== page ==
Article below taken from : http://www.artsjournal.com/artfulmanager/main/008768.php
July 31, 2006
Act like a business? Why aim so low?
I wrote this opinion piece for the July/August 2006 issue of Inside Arts, the magazine of the Association of Performing Arts Presenters [available on-line (registration required)]. I reprint it here with my permission.
In his recent monograph, Good to Great and the Social Sectors, Jim Collins makes a rather bold statement: "We must reject the idea -- well-intentioned, but dead wrong -- that the primary path to greatness in the social sectors is to become 'more like a business.'" His point is that most businesses are poorly run, and that many business practices correlate with mediocrity, not greatness. So, to him, telling nonprofit organizations to "run like a business" is like telling artists to lower their standards, or telling a visionary leader to "aim low."
For those of us who have been struggling to convince cultural leaders to work with more focus, more discipline, and more responsiveness, Collins' words come as a bit of a blow. But I have to admit he has a point. For the past decades, our industry has fundamentally misunderstood what it means to run "like a business." As a result, we've tended to become more rigid, less joyous and increasingly disconnected from the communities and the creative spirit we were formed to serve.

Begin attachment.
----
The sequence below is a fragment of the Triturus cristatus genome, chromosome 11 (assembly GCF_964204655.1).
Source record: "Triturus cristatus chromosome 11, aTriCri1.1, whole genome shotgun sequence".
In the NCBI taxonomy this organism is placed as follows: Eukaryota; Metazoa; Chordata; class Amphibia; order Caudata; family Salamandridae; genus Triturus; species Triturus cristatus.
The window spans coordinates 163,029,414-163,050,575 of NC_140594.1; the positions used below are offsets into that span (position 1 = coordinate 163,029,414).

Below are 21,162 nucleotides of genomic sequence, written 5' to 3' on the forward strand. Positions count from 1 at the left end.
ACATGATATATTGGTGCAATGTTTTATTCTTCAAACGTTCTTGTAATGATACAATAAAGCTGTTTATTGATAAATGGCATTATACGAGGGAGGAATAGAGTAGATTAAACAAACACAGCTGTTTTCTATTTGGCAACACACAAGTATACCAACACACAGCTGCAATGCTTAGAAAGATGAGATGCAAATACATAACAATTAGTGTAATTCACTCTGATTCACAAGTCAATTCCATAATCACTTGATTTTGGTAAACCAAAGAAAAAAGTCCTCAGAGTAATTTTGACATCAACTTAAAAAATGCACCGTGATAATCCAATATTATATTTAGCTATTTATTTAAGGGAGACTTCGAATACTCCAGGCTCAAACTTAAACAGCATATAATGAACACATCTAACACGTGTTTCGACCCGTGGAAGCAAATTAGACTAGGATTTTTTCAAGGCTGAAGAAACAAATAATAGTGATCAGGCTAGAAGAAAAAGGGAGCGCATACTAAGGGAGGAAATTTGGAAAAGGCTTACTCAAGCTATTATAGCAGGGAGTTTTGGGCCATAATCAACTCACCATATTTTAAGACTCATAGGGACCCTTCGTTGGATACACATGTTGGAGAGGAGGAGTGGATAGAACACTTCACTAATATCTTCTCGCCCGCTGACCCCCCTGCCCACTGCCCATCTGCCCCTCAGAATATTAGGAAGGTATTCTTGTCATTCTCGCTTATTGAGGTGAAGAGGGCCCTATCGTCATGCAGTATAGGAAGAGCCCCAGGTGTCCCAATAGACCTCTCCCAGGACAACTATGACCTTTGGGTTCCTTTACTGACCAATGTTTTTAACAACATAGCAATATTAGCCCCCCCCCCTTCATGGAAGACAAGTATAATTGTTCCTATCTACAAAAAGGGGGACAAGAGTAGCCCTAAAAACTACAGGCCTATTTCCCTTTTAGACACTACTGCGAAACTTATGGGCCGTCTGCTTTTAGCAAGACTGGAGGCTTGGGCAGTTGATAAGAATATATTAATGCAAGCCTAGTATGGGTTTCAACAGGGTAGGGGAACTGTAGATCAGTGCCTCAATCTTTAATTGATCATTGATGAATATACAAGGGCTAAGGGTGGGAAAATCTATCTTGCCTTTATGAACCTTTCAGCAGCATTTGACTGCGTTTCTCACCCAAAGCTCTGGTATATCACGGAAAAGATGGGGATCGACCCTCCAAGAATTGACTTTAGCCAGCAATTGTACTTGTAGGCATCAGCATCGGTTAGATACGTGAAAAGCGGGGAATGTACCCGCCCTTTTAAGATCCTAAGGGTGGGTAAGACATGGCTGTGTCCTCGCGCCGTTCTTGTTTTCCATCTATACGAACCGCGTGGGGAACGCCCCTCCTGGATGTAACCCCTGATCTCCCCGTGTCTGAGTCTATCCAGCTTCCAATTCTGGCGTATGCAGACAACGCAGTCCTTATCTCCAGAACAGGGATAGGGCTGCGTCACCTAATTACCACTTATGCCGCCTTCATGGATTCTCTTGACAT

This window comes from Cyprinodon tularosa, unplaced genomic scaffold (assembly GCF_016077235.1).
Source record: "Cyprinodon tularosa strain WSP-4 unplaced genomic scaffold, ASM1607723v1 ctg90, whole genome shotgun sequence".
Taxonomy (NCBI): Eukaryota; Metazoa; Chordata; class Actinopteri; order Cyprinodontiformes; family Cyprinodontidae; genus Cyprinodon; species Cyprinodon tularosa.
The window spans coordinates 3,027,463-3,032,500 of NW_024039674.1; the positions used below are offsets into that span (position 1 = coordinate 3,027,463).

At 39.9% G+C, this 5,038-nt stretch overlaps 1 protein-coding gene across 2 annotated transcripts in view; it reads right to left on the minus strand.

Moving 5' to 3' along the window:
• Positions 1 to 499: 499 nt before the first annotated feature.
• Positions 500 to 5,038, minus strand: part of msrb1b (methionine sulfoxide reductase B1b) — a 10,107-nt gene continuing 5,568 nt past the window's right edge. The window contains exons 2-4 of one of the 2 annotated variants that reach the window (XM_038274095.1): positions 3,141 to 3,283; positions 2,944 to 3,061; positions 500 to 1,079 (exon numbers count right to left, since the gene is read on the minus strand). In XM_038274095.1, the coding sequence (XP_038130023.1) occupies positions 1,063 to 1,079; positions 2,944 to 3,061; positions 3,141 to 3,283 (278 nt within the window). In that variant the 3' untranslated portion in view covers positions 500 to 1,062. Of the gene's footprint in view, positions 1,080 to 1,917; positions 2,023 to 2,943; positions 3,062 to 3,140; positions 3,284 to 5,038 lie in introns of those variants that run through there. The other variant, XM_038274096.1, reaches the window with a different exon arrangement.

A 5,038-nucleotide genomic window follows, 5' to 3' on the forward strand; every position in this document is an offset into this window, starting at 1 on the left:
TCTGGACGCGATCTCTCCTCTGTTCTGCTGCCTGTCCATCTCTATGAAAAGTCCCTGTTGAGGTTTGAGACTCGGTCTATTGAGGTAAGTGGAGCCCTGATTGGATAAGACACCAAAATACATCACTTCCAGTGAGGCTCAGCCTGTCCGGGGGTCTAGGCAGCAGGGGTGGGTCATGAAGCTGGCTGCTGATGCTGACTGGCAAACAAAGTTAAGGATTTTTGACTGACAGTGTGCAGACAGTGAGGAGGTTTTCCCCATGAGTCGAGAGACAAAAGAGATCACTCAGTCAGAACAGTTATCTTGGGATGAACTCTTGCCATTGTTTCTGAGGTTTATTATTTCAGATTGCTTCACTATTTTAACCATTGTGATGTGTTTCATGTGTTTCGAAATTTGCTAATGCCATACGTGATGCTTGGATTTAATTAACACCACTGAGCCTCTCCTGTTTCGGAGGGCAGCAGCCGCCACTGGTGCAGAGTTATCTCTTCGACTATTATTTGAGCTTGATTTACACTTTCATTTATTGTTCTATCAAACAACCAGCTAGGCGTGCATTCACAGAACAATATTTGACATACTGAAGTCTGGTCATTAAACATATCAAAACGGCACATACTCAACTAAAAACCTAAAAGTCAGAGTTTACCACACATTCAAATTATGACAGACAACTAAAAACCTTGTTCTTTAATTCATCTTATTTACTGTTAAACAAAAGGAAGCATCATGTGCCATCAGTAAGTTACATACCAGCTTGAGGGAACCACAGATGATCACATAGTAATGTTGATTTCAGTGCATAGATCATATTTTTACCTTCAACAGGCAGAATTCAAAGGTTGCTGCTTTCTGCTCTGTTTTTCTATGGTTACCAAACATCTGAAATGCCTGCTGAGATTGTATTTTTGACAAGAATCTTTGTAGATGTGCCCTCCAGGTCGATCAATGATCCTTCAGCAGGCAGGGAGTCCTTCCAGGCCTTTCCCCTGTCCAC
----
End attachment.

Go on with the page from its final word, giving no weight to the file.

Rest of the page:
In the Arts Administration MBA degree program I direct, we get to see both sides of the question -- dwelling in a School of Business, and working every day with cultural nonprofits. From that perspective, I suggest a six-point alternative to "running like a business," to give ourselves more worthy targets:
In the end, behaving "like a business" is a matter of semantics. Arts organizations are businesses, so their behavior is businesslike -- just as good or just as bad. The deeper question is what kind of business do you want to be? And what skills and perspective do you need to get there? It's not about mimicry. It's about clarity, curiosity and courage.
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